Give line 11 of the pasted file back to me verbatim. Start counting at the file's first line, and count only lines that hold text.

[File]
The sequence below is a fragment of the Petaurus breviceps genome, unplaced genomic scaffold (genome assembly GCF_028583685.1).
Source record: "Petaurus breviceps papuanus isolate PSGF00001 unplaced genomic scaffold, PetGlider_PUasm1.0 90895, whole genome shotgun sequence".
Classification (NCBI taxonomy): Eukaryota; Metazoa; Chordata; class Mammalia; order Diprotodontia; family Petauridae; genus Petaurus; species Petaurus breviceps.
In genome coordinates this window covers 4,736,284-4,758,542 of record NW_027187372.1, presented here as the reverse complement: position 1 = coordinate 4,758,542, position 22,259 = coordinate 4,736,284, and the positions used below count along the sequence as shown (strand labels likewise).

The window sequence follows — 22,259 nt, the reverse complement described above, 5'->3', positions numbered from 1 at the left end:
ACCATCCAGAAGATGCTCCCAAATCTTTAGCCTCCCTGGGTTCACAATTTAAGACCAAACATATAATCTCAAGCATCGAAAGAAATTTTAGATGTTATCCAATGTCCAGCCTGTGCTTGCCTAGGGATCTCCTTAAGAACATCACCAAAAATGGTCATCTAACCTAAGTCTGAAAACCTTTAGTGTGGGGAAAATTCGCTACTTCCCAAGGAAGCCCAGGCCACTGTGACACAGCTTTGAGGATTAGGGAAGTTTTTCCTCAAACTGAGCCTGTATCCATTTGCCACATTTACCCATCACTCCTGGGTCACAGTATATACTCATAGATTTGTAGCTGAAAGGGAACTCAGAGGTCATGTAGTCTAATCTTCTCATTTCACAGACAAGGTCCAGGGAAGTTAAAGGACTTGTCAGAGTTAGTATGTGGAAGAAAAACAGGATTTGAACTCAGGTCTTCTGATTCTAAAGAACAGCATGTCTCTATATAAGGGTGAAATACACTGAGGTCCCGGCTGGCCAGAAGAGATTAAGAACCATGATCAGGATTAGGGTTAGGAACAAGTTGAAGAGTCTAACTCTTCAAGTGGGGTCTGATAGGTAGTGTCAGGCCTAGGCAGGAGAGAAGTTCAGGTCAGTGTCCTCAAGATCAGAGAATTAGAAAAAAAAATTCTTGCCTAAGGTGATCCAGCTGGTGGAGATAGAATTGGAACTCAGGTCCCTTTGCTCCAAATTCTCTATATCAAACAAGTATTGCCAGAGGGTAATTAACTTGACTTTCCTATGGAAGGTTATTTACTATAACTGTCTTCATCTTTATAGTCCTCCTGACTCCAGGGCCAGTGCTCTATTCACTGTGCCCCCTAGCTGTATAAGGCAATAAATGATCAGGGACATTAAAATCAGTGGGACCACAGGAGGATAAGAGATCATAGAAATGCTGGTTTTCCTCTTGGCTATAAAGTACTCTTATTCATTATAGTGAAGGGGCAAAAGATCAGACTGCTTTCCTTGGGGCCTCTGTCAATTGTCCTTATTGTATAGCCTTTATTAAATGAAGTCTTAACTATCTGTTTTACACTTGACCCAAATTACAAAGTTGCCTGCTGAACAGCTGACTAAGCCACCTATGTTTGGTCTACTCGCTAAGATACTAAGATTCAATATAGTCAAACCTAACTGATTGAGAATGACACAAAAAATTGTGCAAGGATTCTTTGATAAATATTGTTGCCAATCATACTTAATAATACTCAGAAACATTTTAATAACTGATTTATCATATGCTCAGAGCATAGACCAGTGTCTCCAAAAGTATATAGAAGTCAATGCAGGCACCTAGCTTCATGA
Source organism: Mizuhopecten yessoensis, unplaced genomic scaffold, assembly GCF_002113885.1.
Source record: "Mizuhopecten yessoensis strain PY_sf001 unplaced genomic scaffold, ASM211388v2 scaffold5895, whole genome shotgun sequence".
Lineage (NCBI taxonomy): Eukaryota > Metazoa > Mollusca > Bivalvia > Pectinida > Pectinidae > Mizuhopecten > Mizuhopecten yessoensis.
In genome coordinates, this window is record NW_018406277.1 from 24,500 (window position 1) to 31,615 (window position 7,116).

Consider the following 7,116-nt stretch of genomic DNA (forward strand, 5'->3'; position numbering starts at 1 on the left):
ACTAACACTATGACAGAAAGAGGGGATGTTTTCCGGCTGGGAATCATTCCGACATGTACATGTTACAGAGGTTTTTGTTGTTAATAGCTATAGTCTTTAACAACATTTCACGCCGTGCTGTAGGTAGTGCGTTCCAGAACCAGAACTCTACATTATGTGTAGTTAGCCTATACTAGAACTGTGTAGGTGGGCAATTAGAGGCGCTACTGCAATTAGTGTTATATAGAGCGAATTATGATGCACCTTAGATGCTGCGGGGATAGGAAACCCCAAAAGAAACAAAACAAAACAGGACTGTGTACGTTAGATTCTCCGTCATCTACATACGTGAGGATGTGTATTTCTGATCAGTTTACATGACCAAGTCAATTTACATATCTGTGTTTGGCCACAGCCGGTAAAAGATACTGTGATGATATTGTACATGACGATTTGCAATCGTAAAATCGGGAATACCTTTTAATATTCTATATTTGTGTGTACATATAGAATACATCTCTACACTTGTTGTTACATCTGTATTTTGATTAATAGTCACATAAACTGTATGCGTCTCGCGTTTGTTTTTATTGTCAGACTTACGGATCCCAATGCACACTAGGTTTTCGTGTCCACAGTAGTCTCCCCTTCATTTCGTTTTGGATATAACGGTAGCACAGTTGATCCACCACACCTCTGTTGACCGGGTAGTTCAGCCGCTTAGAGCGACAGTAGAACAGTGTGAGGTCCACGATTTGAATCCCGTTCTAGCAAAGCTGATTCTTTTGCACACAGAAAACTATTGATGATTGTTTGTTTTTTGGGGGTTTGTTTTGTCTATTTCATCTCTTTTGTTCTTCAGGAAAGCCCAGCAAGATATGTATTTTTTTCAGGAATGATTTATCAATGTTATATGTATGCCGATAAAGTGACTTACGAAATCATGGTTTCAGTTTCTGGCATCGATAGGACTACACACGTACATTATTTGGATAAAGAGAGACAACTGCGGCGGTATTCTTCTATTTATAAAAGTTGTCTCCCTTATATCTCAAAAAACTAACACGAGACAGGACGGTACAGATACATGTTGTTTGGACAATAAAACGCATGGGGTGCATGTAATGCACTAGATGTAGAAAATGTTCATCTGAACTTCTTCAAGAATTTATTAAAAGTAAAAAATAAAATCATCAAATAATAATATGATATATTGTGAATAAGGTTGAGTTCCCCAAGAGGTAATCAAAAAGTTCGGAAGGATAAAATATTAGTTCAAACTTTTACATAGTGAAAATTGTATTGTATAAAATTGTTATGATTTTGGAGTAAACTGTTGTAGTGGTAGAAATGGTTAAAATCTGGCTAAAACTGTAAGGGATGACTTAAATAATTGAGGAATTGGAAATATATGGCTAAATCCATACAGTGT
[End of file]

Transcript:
Consider the following 7,116-nt stretch of genomic DNA (forward strand, 5'->3'; position numbering starts at 1 on the left):